Alabama has an offense that scores almost as often as it throws incomplete passes. It scores every 9.5 plays it runs; of its 34 touchdown drives this season, half of them have reached the end zone in six plays or fewer.
It also has a defense that’s been forced to defend more plays than all but 22 of FBS’ 130 teams. Scoring at this rate has shot Tua Tagovailoa, Jerry Jeudy, Henry Ruggs III and the offense as a whole near the top of the school record book; it’s also forced a defense with well documented deficiencies to survive onslaughts.
Balancing the two is no easy task — one coach Nick Saban is still figuring out.
“I think offensively, we’ve been very, very productive, but we need to be able to not only control the tempo of the game with offense, we got to control the clock and the plays with the offense,” Saban said minutes after the Ole Miss game, which Alabama won 59-31.
Saban, four days later: “I think you’ve got to play to your team’s strengths. I don’t really think that by trying to protect some other part of the team that you take away from the team’s strengths, I don’t really know how that benefits us. Do we want to have time of possession in the game? Do we want to control the line of scrimmage and be able to make explosive plays and do all that stuff on offense? I think, yes we do. But I don’t think we’re going to change how we approach, how we play offense and featuring the players that we have on offense because of some other part of our team.”
A bevy of statistics suggest the offense is not to blame for defensive workload.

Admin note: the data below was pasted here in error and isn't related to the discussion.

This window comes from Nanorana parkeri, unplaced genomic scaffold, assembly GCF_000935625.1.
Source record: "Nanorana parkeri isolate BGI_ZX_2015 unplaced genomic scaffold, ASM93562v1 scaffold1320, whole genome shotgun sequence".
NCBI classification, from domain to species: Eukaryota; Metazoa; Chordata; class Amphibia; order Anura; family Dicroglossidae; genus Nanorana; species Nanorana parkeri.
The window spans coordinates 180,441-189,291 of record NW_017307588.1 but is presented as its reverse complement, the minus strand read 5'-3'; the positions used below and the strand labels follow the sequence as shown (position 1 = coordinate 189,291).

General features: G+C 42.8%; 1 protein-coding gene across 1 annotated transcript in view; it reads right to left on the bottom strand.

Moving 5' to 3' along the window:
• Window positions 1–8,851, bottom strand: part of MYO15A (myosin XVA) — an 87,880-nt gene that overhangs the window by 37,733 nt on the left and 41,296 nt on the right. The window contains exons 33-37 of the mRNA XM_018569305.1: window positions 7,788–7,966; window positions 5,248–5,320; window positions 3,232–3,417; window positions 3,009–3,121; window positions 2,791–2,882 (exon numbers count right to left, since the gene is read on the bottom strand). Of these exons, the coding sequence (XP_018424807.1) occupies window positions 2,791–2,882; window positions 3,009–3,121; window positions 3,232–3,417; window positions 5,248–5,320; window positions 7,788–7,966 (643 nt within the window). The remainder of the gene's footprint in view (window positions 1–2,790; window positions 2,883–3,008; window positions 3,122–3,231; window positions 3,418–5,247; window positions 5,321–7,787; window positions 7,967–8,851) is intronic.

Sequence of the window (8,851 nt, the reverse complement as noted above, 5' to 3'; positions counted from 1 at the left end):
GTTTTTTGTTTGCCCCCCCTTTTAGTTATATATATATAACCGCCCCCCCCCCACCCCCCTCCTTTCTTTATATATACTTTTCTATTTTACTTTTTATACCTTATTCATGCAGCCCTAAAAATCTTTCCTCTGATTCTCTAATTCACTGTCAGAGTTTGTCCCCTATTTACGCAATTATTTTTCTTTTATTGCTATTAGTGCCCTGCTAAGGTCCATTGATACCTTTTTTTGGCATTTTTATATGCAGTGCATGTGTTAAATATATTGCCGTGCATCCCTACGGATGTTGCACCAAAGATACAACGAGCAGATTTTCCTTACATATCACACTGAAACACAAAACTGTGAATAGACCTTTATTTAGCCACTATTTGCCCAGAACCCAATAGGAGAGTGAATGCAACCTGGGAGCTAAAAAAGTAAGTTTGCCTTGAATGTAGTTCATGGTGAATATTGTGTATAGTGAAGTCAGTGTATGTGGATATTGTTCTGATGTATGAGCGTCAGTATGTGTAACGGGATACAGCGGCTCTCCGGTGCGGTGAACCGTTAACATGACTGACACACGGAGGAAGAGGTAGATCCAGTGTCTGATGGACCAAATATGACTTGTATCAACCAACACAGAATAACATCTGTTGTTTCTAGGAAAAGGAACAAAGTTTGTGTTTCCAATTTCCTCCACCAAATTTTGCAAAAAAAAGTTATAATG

Alabama entered its open week after defending 88 and 86 plays in its two SEC games (South Carolina and Ole Miss), which is traditionally not a winning formula: over the 2017 and 2018 seasons, SEC teams went 5-6 when facing a conference foe that ran 85 or more plays. The stats show Alabama will get some relief from the schedule alone, but could stand to benefit from better defensive play, as well.
The simple fact Alabama is 50th in the nation in time of possession (30:46.6 per game) but 107th in plays defended (71 per game) shows UA’s opponents have been running faster than average.
The national average (through the games of Sept. 28) was one play per 25.95 seconds of possession; UA’s first five opponents ran one per 24.7 seconds of possession. That rate over 30 minutes, if UA were to perfectly divide time of possession with an opponent, would force Alabama to defend 72.89 plays in a game, 3.76 more plays per 30 minutes than the national average. Applying that difference of 3.76 per 30 minutes to the raw numbers, where Alabama is defending 2.4 plays per game more than the national average, suggests opponent tempo is the biggest influencer of Alabama’s defensive workload. South Carolina, Ole Miss and New Mexico State are all among the nation’s 20 fastest offenses, all of them running plays per 23 or fewer seconds of possession.
Two of Alabama’s next three opponents, Texas A&M and Tennessee, rank 104th and 84th in the nation by the same measure. UA’s defensive workload should go down simply by facing slower offenses in the coming weeks.
That’s not to say Saban rids the defense of blame for the amount of time it spends on the field.
“I mean, you got to get off the field when you get opportunities to get off the field, especially on third down,” Saban said. “You know other times we make mental errors, whether it’s gap control or how to fit plays. So you know the responsibility for the guys on the field when you’re on defenses is ‘We’ve got to get off the field.’ So get more turnovers. Get more third down stops.”